We've all become keenly aware of our water use -- from turning off the faucet while brushing our teeth to silently criticizing neighbors whose sprinklers go off on the wrong days. But we wanted to know, do guzzlers gather in certain areas? And, just where do the biggest users and abusers live?
A study from the California Center for Sustainable Communities at UCLA, and funded by the National Science Foundation, analyzed 10 years of data, looking at location, income, landscape greenness, water rates and climate information. It examined single family homes in 13 neighborhoods across the Southland and came up with some interesting tidbits.
Downtown: First, the study divided the Southland into three geographic areas."Downtown" consists of Florence, Koreatown, Leimert Park, Mid-Wilshire, Silver Lake and downtown Los Angeles itself. Income levels are among the lowest while unemployment rates are highest. Many residents are below the poverty level. These neighborhoods have larger Latino populations, fewer residential green spaces and lower water usage.
Coastal Neighborhoods: The study broke "Coastal Neighborhoods" into two categories. There are dense neighborhoods, like Venice and Playa Vista, as well as the expansive coastal neighborhood of Pacific Palisades. But both areas share a number of characteristics: higher White population, higher education and income levels, and lower household sizes. Venice and Playa Vista also have some of the lowest water use with Venice residents actually the driest. The study found several reasons, including the densely packed population, smaller households and smaller lot sizes. And, in the case of Playa Vista, all green space is irrigated with recycled water. Pacific Palisades, on the other hand, has the highest average income and also the highest average water use.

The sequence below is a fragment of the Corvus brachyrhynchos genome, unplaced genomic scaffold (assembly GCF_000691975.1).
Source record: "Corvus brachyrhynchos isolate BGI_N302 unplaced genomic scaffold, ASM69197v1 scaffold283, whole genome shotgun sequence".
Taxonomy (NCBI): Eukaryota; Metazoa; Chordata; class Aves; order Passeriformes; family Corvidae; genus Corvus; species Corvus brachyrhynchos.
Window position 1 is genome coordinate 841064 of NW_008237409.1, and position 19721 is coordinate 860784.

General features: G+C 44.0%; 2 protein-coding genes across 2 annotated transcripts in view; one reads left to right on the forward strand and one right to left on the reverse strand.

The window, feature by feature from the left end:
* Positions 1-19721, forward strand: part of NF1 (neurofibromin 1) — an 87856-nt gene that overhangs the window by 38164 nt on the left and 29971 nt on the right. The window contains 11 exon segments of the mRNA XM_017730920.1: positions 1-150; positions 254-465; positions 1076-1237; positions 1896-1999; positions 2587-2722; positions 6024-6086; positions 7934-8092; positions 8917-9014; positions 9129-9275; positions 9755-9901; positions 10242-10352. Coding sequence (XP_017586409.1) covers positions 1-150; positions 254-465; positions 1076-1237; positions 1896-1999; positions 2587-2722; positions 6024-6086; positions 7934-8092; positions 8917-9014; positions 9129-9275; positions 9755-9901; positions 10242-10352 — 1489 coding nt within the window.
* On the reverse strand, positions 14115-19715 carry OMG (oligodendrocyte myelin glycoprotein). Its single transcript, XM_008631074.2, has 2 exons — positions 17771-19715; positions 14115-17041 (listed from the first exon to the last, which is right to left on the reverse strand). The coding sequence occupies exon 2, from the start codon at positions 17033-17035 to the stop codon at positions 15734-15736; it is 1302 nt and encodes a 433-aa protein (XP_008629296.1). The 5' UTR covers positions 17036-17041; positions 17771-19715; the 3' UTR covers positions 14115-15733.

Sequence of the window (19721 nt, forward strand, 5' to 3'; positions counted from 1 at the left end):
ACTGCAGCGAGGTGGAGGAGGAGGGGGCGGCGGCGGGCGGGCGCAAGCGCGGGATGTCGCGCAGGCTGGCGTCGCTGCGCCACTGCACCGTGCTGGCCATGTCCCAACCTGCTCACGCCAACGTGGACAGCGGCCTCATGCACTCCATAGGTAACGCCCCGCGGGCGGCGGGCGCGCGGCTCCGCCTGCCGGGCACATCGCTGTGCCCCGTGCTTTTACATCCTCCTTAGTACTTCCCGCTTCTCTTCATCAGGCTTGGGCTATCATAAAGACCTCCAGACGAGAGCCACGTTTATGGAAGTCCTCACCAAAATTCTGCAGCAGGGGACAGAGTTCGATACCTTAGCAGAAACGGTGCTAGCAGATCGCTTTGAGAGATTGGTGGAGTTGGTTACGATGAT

Valley Neighborhoods: The last area includes the "Valley Neighborhoods," made up of Reseda, Pacoima, North Hollywood and Sherman Oaks. Sherman Oaks has the highest income and also a higher White population. Reseda, Pacoima and North Hollywood have more Latino residents. These areas have more single detached homes, larger lots and more space that needs irrigation. They also tend to have higher water use, with Sherman Oaks turning on the faucet the most.
But the three areas also have a lot in common.
All across the city, 54 percent of a home's water is used outside. When water restrictions kick in, and people cut back on their watering, the green-ness of their yards doesn't seem to change. The study concluded that's because most people are overwatering when there are no restrictions in place.
There are clusters of what the study calls "water use patterns." There's higher water use in the northern areas, where temperatures are warmer and residents have more money. There's lower consumption in the less affluent areas near downtown Los Angeles
Not surprisingly, these wealthier neighborhoods use three times the amount of water than those with lower incomes. But when water prices increase, everyone cuts back.
The study also concludes that voluntary water restrictions alone seem to do very little to get people to reduce their water use. But when it becomes mandatory, the water stops flowing so freely. And, mandatory restrictions combined with higher prices seem slow the flow the most.